Instructor: Dean Pettit. This course meets M 1:00 – 3:30 p.m. in CW 208.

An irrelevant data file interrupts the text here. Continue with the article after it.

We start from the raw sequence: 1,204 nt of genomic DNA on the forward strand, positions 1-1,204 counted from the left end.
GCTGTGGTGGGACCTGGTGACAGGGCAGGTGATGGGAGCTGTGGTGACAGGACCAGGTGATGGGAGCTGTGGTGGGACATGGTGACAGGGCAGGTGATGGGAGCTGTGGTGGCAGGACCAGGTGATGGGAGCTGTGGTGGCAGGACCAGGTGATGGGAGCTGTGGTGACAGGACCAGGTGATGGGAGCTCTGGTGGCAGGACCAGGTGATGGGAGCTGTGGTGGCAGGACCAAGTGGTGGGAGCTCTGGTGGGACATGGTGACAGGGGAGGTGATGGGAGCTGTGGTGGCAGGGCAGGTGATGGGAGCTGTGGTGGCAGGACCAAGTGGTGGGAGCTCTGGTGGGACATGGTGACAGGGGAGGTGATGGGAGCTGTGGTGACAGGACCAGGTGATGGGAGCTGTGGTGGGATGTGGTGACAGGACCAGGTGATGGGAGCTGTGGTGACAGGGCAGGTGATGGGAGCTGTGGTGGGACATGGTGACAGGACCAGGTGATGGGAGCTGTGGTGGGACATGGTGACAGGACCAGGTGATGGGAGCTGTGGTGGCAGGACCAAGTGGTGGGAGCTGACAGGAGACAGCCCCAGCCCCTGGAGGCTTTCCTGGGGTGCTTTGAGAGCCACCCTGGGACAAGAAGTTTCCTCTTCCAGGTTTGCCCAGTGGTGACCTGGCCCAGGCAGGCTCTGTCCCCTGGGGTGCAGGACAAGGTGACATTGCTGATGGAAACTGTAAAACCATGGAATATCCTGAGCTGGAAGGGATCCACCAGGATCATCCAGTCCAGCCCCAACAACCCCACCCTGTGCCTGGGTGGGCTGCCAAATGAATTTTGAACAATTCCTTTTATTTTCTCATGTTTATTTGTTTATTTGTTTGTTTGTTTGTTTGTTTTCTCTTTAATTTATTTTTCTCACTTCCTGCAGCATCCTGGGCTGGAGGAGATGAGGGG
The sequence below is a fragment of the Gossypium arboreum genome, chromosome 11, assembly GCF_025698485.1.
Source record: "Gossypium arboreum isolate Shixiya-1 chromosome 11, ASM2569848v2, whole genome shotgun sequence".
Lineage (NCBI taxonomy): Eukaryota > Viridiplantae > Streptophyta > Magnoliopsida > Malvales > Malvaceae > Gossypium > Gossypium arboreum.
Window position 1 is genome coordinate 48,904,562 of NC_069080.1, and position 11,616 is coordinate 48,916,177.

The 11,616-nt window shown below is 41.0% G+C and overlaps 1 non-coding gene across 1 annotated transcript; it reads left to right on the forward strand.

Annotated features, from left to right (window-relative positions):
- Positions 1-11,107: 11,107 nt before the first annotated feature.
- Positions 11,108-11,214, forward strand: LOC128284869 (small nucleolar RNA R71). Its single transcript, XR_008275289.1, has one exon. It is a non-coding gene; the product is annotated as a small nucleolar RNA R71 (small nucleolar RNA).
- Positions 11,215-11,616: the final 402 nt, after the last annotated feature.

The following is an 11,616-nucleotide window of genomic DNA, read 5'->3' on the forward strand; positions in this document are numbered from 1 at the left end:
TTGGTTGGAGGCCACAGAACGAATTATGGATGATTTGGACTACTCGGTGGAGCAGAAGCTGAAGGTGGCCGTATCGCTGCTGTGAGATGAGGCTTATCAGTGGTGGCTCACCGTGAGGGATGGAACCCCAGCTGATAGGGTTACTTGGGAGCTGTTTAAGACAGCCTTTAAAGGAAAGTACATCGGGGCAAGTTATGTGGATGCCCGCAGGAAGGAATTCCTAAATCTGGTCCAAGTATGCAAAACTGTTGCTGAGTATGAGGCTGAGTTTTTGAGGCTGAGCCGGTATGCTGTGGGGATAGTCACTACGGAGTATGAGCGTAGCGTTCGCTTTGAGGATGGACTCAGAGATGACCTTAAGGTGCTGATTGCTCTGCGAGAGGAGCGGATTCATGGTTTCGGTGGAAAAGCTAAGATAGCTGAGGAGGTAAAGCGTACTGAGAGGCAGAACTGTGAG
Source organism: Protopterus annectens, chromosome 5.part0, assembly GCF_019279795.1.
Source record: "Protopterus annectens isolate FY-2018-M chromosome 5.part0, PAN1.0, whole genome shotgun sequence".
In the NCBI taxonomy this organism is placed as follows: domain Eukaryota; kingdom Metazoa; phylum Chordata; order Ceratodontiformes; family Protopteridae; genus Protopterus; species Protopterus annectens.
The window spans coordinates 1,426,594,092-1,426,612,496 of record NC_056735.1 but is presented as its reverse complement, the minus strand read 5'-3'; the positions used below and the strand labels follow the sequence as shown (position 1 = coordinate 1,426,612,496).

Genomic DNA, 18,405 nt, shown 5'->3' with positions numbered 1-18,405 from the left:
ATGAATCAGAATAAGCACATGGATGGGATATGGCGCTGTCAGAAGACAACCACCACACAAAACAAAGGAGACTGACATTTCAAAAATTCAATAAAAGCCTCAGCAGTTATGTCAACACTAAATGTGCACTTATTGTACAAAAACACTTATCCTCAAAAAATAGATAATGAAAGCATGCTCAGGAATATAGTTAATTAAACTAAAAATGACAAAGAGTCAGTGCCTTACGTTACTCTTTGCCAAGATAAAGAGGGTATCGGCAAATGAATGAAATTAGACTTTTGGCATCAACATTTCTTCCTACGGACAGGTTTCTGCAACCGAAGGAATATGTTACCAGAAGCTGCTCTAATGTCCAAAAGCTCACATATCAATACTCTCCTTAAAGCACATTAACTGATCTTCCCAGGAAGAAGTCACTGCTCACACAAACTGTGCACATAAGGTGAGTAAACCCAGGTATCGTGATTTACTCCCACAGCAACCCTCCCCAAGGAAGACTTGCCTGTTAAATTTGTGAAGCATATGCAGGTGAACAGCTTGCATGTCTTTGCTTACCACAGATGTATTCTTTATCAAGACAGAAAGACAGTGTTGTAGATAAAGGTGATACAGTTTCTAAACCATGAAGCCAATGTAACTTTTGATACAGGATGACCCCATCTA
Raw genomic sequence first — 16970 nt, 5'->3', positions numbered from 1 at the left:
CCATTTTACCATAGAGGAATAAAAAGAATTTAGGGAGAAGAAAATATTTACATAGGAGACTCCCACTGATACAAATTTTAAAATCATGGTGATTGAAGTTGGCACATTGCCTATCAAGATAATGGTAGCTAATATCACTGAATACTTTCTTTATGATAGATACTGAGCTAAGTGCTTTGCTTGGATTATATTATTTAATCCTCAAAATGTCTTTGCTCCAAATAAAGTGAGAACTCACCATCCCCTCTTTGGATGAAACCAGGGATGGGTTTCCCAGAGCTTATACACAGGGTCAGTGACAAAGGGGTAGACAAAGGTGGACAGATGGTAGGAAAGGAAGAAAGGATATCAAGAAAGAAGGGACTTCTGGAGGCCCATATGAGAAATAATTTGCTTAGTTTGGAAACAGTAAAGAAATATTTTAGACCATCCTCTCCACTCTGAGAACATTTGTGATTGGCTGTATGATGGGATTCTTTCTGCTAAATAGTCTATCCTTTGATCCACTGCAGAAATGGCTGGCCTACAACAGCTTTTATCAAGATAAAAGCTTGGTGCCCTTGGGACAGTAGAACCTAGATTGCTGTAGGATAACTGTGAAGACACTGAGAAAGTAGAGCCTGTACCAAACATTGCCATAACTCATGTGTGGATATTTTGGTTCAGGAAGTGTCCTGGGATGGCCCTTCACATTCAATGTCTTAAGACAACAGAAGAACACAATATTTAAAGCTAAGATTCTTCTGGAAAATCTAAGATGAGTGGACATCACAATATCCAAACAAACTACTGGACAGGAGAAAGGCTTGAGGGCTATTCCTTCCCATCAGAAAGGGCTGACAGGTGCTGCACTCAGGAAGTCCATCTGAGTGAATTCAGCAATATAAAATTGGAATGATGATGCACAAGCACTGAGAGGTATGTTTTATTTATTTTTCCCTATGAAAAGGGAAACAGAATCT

Philosophical interest in language began with the development of formal logic and the study of the foundations of mathematics. It had an enormous influence on philosophy in the mid 20th century and continues to have an influence much contemporary philosophical inquiry. Language has been of philosophical interest for two quite different reasons. One line of philosophical inquiry is motivated by the idea that sentences have an underlying logical form that can be quite different from their surface grammatical form. It is a recurring theme philosophy that language that the linguistic forms employed by a discourse can be deeply misleading as to the underlying nature of the phenomenon, morality or mathematics, for example. The study of language thus promises philosophical insights, either by revealing ways in which language is misleading, or perhaps even by revealing the underlying logical form of the discourse. A quite different line of philosophical inquiry about language is concerned with the foundations of linguistic theory and aims to analyze fundamental concepts of linguistic theory, such as meaning, reference and truth. The theory of meaning has been a focal point of this literature, which seeks to elucidate the concept of meaning by setting out what form a meaning theory should take.